LXer Feature: 19-Dec-2011
In the news this past week we had Dell pulling out of the Netbook market, CNet caught adding malware to Download.com, two articles on how 2011 was apparently not a good year for Linux and our own Emery Fletcher's rendition of 'The Day The Desktop Died'. Enjoy!
Three greatest failures in Linux world 2011: 2011 is coming to its end. It is time to make final roundups and see what happened in our life in this year. So, what was new in Linux world in 2011? What were greatest failures in 2011 from my point of view?
First Release Of Open-Source Blu-Ray Library: The libbluray project put out its first official release a few weeks ago. This open-source (GNU GPLv2) library is intended to support Blu-Ray disc playback by media players such as VLC and MPlayer. The libbluray 0.21 release is the first from the project and it happened on the 30th of November. This release hasn't been widely publicized and I just happened to know about it this morning from an indirectly-related message on another mailing list. This project was born out of the Doom9 community and has been under development since 2009.
CentOS remains way behind in tracking RHEL, Scientific Linux does better, but Debian and Ubuntu deserve consideration, too: When you think "free version of Red Hat Enterprise Linux," I bet CentOS comes to mind. But a look at the CentOS project over the past few years shows a considerable lag between when RHEL releases and CentOS catches up.
2011: The Year of Linux Disappointments: On August 15, LinuxCon celebrated the twentieth anniversary of the Linux kernel with a Roaring Twenties party, complete with swing bands and tuxedos and flapper costumes. The milestone was one that conference attendees were happy to celebrate, despite the obvious embarrassment of Linus Torvalds himself. Unfortunately, 2011 as a whole didn't measure up to those few hours of partying. In fact, whether you are looking at business, the community, or the technology, for free and open source software (FOSS), 2011 was in many ways a disappointing year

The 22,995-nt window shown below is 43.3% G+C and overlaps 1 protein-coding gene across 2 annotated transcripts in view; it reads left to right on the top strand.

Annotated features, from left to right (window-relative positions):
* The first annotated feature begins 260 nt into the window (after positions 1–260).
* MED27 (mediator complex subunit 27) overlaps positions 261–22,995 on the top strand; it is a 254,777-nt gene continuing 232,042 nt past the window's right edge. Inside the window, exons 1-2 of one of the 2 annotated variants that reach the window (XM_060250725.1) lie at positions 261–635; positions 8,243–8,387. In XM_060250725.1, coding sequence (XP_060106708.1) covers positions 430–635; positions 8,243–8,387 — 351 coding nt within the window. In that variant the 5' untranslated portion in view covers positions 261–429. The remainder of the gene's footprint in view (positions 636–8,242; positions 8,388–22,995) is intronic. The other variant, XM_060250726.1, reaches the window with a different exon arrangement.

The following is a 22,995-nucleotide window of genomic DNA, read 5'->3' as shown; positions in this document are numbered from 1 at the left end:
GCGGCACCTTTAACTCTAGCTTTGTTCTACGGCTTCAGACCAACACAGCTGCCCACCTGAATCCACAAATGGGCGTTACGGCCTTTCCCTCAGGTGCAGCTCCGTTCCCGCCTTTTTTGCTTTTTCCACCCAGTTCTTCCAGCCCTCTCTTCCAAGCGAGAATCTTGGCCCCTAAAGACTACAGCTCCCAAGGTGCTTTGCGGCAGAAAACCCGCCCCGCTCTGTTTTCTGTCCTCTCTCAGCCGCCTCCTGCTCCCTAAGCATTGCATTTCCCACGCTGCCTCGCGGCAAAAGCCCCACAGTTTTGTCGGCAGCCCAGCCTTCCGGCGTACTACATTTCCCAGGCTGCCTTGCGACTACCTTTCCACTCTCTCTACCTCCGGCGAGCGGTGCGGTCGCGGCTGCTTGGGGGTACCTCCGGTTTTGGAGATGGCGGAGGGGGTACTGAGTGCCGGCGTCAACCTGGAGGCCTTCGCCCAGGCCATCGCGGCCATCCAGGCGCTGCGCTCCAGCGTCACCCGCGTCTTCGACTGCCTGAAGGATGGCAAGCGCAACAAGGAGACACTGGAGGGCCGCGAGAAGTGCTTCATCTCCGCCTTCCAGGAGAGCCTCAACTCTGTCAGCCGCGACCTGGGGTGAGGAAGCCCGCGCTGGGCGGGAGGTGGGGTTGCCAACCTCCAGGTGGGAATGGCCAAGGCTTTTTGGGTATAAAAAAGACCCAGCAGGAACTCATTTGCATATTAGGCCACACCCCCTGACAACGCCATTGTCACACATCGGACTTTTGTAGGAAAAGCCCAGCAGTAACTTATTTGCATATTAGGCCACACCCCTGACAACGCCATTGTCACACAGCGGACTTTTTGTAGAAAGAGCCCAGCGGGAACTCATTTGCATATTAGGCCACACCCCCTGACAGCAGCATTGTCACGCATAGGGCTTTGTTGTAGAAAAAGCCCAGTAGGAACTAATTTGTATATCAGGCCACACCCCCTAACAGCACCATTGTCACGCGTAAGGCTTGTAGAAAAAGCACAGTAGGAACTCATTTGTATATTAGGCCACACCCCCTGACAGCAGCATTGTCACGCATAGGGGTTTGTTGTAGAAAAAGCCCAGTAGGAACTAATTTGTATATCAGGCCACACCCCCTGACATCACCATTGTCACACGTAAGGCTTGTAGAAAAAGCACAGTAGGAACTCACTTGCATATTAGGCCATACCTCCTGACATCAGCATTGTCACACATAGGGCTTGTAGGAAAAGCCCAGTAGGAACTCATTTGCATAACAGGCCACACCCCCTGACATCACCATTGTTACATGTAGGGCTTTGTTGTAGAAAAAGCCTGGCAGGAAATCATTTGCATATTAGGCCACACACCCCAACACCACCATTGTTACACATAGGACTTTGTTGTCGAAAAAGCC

Here We Go Again, Another Linux Init: Intro to systemd: In the days of yore we had a System V (SysV) type init daemon to manage Linux system startup, and it was good. It was configured with simple text files easily understood by mortals, and it was a friendly constant amid the roiling seas of change. Then came systemd, and once again we Linux users were cast adrift in uncharted waters. Why all this change? Can't Linux hold still for just a minute?
Nokia and Microsoft Struggle to Find Clear Mobile Message: If Microsoft and Nokia want to succeed, they need to combine a coherent message with a solid to-market strategy and great phones. So far, I'm not seeing that.
European IT authorities want better OOXML in Libre/OpenOffice: Standards icon IT authorities from Germany and Switzerland have announced that they are working together, under the auspices of the Open Source Business Alliance, to improve the way that LibreOffice and OpenOffice.org display and process OOXML-formatted documents. The authorities involved include the IT groups from the cities of Munich, Jena and Freiburg im Breisgau, the Swiss canton of Waadt, the Swiss Federal Court and the Schweizer Informatikstrategie Bund (Swiss IT Federation) whose representatives met at a workshop in Zurich in October to launch the "Precise reproduction of OOXML documents in Open Source Office applications" project. Slides for the workshop provide more details of what was discussed.
Dell pulls out of netbook market: Dell has discontinued making consumer netbooks and appears to be ready to phase out its Latitude business netbooks in favor of larger ultrabooks, says an industry report. The netbook shutdown follows Dell's termination of sales of its Streak 7 Android tablet earlier this month.
CNet's Download.com Caught Adding Malware to Nmap & Other Software: In August 2011, Download.com was taken on a new path by their General Manager and V.P. Sean Murphy. They started wrapping legitimate 3rd party software into their own installer which by default installs a wide variety of adware and other questionable software on users machines. It also does things like redirect user search queries and change their Internet home page. At first their installer forced people to accept the malware or close the installer (see screen shot of infected VLC installer in this article). Later they added a non-default "decline" button hidden way on the left side of the panel. Also, the initial installer shown in the previous screen shot claimed the software was “SAFE, TRUSTED, AND SPYWARE FREE”. In an unusual show of honesty, they removed that claim from the rogue installer.
The Day The Desktop Died: A reinterpretation of Don McClean's"American Pie"
Canonical Will Remove Java From Ubuntu: Because Oracle retired the "Operating System Distributor License for Java", Canonical no longer has permission to redistribute new Java packages. Therefore, in the near future, Canonical will push empty packages to the repositories, removing Sun JDK from user's machines through the usual update process.